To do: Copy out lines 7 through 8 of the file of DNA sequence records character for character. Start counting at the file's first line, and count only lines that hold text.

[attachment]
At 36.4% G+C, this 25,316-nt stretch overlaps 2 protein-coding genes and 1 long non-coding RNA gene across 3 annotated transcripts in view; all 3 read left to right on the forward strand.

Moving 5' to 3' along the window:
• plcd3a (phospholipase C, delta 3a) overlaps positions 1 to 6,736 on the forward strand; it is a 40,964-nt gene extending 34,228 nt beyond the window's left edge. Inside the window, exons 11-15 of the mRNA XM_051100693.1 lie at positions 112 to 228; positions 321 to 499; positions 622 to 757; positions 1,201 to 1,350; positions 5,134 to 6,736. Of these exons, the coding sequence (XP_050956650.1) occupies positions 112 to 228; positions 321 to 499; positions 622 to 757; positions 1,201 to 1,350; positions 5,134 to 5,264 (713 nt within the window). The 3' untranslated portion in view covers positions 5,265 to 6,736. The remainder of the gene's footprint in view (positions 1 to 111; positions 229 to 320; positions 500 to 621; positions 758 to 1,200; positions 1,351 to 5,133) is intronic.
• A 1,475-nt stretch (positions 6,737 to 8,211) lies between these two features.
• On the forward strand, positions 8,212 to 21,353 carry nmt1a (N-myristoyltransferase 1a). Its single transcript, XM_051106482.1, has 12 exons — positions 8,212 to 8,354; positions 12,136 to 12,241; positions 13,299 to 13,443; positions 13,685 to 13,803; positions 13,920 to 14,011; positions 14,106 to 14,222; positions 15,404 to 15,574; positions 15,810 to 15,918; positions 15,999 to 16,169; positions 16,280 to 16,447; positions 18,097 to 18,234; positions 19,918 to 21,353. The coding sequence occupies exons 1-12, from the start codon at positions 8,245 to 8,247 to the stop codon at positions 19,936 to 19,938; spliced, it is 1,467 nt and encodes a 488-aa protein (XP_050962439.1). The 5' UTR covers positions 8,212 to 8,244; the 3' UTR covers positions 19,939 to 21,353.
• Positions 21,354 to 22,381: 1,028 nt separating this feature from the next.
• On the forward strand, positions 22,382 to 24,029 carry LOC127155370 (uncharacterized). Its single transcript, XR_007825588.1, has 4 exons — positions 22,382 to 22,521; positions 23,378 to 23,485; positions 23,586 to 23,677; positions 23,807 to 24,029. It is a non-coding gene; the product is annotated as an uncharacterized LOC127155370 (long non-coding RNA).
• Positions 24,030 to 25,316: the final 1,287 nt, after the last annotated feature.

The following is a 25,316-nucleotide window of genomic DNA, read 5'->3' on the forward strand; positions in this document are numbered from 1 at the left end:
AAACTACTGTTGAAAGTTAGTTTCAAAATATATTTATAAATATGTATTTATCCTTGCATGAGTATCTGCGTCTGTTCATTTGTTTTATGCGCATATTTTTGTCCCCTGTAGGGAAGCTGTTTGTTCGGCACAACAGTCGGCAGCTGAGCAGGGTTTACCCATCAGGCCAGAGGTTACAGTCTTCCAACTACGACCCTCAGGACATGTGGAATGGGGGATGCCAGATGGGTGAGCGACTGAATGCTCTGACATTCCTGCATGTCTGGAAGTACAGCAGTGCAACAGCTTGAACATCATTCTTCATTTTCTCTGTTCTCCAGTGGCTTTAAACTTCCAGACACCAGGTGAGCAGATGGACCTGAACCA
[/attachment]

• On the forward strand, positions 22,382 to 24,029 carry LOC127155370 (uncharacterized). Its single transcript, XR_007825588.1, has 4 exons — positions 22,382 to 22,521; positions 23,378 to 23,485; positions 23,586 to 23,677; positions 23,807 to 24,029. It is a non-coding gene; the product is annotated as an uncharacterized LOC127155370 (long non-coding RNA).
• Positions 24,030 to 25,316: the final 1,287 nt, after the last annotated feature.